The generic use of MTF is a convenient way of misleading the reader. Used generically, MTF is commonly shorthand for “geometrical MTF,” a value that does not take into account diffraction, and thus provides a higher, seemingly more attractive number. The most rigorous and useful type of MTF — one that is the best indicator of the lens’ true performance potential in a vision system across wavelengths — is called “polychromatic diffraction MTF.”

Calculating polychromatic diffraction MTF is a better way to evaluate lens performance than geometric MTF because it better reflects how a lens will be used in the real world. Namely, it takes into account the physics of optics, which includes diffraction, something not accounted for in geometric MTF. Again, you can see from the calculations that polychromatic diffraction MTF is a higher number, and, to the untrained eye, that means “less good.” Not so. (See Figure 2 on the next page). 

Geometric MTF, a much easier calculation than polychromatic diffraction MTF, represents how MTF was calculated 30 to 40 years ago, i.e., before computers. For engineers building high-end optical systems to operate in pre-PC environments, geometric MTF is just the ticket!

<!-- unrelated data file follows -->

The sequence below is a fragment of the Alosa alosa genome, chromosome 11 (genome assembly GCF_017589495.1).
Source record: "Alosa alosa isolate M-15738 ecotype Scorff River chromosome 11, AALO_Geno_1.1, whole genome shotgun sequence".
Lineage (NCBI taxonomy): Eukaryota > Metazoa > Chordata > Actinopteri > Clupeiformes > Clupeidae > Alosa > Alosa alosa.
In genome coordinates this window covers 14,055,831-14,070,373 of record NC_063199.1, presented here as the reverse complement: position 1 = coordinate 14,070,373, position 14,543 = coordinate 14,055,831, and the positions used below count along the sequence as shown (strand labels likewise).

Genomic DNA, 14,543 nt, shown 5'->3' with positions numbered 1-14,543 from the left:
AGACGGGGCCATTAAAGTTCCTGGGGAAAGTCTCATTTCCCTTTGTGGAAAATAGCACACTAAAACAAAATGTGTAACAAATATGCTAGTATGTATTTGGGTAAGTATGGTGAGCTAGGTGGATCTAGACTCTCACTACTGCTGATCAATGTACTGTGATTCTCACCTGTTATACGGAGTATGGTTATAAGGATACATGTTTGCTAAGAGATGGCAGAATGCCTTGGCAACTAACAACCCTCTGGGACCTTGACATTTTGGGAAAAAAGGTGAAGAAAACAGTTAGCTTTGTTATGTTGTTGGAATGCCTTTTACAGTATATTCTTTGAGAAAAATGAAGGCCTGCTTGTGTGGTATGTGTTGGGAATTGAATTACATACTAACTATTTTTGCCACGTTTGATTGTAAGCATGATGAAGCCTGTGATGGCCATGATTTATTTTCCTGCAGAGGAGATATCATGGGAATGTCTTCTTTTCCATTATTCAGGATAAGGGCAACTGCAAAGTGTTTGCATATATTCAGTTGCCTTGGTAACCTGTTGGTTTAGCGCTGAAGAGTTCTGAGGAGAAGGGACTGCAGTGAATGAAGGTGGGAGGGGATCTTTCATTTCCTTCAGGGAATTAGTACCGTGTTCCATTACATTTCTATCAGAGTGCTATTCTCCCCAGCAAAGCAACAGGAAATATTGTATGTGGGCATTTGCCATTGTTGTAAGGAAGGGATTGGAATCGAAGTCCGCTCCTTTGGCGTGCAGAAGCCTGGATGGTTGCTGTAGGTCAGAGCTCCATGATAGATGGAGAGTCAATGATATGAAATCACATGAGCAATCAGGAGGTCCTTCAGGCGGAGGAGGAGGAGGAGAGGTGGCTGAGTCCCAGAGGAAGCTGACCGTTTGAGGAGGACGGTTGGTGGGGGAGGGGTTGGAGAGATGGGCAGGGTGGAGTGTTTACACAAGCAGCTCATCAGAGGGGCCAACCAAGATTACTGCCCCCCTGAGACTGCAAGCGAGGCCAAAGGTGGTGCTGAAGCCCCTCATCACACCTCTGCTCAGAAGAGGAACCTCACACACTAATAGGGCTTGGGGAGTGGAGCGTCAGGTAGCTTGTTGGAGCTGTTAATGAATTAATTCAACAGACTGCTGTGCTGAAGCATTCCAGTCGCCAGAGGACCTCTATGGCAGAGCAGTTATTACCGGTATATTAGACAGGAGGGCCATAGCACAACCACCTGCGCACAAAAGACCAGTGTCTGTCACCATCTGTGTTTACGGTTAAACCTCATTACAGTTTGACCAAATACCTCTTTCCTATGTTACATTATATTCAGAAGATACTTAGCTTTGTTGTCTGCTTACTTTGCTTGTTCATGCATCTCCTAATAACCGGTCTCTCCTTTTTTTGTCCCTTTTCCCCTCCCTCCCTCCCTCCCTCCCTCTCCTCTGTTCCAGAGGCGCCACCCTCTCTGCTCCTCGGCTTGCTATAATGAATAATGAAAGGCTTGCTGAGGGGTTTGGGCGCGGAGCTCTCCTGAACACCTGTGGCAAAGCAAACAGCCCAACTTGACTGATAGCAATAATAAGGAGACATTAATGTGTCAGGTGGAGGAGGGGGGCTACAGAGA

We’re being cheeky here, of course, but there is nothing funny about not labeling what kind of MTF a lens manufacturer is including on its data sheet. To pass off geometric MTF as true MTF and hope the buyer doesn’t look closely is not illegal, but it’s not right. Unfortunately, this is an area where the lack of transparent, highly understood data-sheet standards has hurt the experienced engineer and neophyte alike.

To be clear, manufacturers who do this aren’t breaking the law. The MTF number they are providing is accurate, but by leaving out an MTF descriptor (“geometric” in this case), the manufacturer creates a circumstance where the buyer is likely to stumble upon a significant gap in performance that will slow down, add to the cost of, or imperil the development of their vision system.

At Schneider Optics, we often answer questions from prospective buyers about why our MTF values don’t compare favorably with various competitors. Nine out of 10 times, they are shocked to learn not only that there are multiple kinds of MTF, but also that they haven’t been comparing apples to apples. Now they know. And so do you. Focal Length: When 100 ≠ 100 Even when there is an International Organization for Standardization (ISO) or Deutsche Industrial Normen (DIN) standard associated with a lens specification, many buyers are unaware of the standard and, of even greater consequence, the potential ramifications of that standard on their vision-design system. Lens focal length (f') provides a telling example.

Fig. 2: Diffraction MTF vs. Geometrical MTF for the same lens